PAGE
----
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Analysis of India’s Vaccine Diplomacy and Foreign Trade

Analysis of India’s Vaccine Diplomacy and Foreign Trade

On 1 March 2021, India’s Prime Minister Narendra Modi received the first dose of Covaxin, India’s indigenously made COVID-19 vaccine. It kicked off the world’s most ambitious vaccination program.

This analytics is set to study if any changes are brought by the vaccine diplomacy of India in terms of its foreign trade. Further, the analysis dives into the partnership prospects of vaccine gainer countries in terms of past trade with India.

In January 2021, India launched the Vaccine Maitri (Vaccine Friendship) initiative – a major diplomatic effort to gift and supply made-in-India vaccines to low-income and developing countries globally. As the world’s third-largest producer of pharmaceuticals, India is a serious contender in the race to produce COVID-19 vaccines.

India’s pharmaceuticals powerhouse provides generic medicines globally and produces nearly 60 per cent of the world’s vaccines, including vaccines for Diphtheria, Pertussis, Tetanus (DPT), Tuberculosis, and Measles. India’s Serum Institute – the world’s largest vaccine producer by volume – is producing the Covishield vaccine (developed by Oxford University – AstraZeneca) and India’s Bharat Biotech is producing Covaxin. Several other made-in-India vaccine candidates are at different stages of development, including a potentially game-changing nasal vaccine and Russia’s Sputnik V vaccine (currently undergoing phase 3 trials in India led by Dr Reddy’s Laboratory).

Made-in-India drugs are cheaper particularly for low-income and developing markets. Pfizer-BioNTech’s and Moderna’s vaccines, widely used in the Global North, are priced at US$19 and US$32-37 per dose, respectively. In India, while vaccines are not yet on the private market and vaccine makers are supplying doses at subsidized rates to the government, they are still significantly cheaper. India’s Serum Institute will reportedly price Covishield at US$13 per dose commercially.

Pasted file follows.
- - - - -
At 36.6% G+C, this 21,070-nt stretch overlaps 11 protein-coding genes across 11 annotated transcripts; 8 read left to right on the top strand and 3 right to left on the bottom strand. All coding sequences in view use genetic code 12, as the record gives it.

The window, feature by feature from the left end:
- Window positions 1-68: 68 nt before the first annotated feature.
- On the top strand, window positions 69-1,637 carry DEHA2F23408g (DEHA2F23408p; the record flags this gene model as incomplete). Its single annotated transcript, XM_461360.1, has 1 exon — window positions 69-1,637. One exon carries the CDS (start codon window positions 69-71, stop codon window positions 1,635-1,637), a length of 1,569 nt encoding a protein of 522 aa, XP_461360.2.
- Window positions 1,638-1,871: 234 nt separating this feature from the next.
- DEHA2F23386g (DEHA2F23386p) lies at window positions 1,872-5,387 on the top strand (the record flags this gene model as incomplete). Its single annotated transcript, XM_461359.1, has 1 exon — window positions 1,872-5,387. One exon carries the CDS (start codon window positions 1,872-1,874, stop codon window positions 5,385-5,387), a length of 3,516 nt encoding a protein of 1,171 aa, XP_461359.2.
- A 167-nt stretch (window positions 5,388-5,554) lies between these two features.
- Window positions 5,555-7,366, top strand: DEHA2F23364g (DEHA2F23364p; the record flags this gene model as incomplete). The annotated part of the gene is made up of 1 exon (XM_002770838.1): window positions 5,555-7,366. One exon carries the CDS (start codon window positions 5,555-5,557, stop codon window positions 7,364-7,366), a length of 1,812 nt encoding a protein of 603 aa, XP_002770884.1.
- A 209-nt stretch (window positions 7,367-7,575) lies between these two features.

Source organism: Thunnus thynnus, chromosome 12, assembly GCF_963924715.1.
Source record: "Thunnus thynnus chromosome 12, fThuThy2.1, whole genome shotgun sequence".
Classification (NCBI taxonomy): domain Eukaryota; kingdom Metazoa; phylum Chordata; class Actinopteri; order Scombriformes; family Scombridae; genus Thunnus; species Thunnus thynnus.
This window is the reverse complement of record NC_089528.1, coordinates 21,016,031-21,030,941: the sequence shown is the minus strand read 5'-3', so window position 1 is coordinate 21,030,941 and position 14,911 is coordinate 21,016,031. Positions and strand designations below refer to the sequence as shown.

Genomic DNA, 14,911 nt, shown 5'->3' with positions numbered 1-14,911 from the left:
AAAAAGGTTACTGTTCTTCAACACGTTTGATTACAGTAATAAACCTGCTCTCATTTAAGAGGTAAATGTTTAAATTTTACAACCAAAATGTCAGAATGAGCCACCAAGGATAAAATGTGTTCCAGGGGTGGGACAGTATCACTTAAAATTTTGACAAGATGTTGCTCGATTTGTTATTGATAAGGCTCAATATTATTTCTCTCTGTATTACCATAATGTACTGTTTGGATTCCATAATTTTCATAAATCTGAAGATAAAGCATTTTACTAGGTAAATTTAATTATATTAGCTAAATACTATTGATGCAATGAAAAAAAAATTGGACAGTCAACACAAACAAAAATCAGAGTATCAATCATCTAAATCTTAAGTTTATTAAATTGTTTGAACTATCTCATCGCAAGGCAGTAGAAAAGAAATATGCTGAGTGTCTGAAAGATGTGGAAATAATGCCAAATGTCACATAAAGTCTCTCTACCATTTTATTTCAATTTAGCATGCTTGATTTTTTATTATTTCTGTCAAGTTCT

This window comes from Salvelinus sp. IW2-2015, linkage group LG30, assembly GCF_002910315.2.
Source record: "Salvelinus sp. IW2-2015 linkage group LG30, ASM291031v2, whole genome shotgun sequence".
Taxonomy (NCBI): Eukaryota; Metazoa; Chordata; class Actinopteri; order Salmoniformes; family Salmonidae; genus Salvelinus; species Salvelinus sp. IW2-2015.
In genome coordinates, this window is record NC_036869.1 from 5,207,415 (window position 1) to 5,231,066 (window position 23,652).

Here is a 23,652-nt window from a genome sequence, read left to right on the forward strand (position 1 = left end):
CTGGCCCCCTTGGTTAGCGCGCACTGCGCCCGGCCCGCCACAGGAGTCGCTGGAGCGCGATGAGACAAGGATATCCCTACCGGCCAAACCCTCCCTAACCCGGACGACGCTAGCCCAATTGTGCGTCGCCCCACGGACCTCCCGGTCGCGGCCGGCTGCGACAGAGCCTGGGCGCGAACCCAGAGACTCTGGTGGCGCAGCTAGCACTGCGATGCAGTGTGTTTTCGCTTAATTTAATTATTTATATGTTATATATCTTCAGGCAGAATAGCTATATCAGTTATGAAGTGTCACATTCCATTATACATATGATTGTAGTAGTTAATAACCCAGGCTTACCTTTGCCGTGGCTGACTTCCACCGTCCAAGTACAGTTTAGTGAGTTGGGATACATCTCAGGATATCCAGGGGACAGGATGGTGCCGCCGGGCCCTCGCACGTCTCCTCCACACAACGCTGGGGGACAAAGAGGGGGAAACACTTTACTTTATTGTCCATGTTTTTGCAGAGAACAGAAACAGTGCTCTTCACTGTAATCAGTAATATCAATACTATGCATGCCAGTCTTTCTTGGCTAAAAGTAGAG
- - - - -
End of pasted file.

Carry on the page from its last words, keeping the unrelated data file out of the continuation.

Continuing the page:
In addition to being cheaper, the made-in-India vaccines are more suitable for countries with weak cold chain and infrastructure facilities. Both the Pfizer and Moderna vaccines must be stored at sub-zero temperatures whereas both Indian-made vaccines can be stored at between 2 and 8 degrees Celsius – refrigerator temperatures. India also has significant capabilities and expertise to share on mass immunization programs and its vaccine rollout is being closely followed in several countries.

India’s vaccine diplomacy came at a time when the international community is raising concerns over ‘vaccine nationalism’ and the growing inequity about vaccine supply. The WHO has called out many developed countries for hoarding vaccines, leaving little for middle- and low-income countries. As countries scramble to secure supplies, many are turning to India to close the accessibility and availability gaps. India is also at the forefront of efforts to ensure a level playing field for vaccine development and supply, particularly for developing countries.

As of April 2023, India provided 30.12 lakhs of vaccines to 99 countries through different modalities including grants in aid, gifts, commercially and through WHO – GAVI’s COVAX alliance. 

Here is the World map showing continent-wise and country-wise vaccine supply provided by India.

India’s Continent-wise Supply

The data for India’s vaccine supply has been obtained from the Ministry of External Affairs’ Vaccine Maitri webpage. On the other hand the data for trade has been obtained from the Directorate General of Foreign Trade’s website.

Firstly, we used hypothesis testing to test whether India’s vaccine diplomacy has led to an impetus to the foreign trade or not. Here we have considered the financial year 2021-22 as the pre year and 2022-23 as the post year, for both imports and exports. The supply of vaccines from January 2021 to March 2023 is the intervention.

Our null hypothesis was that there was no change in trade after the vaccine supply. On the contrary, the alternate hypothesis stated that there was a change in trade after the vaccine supply.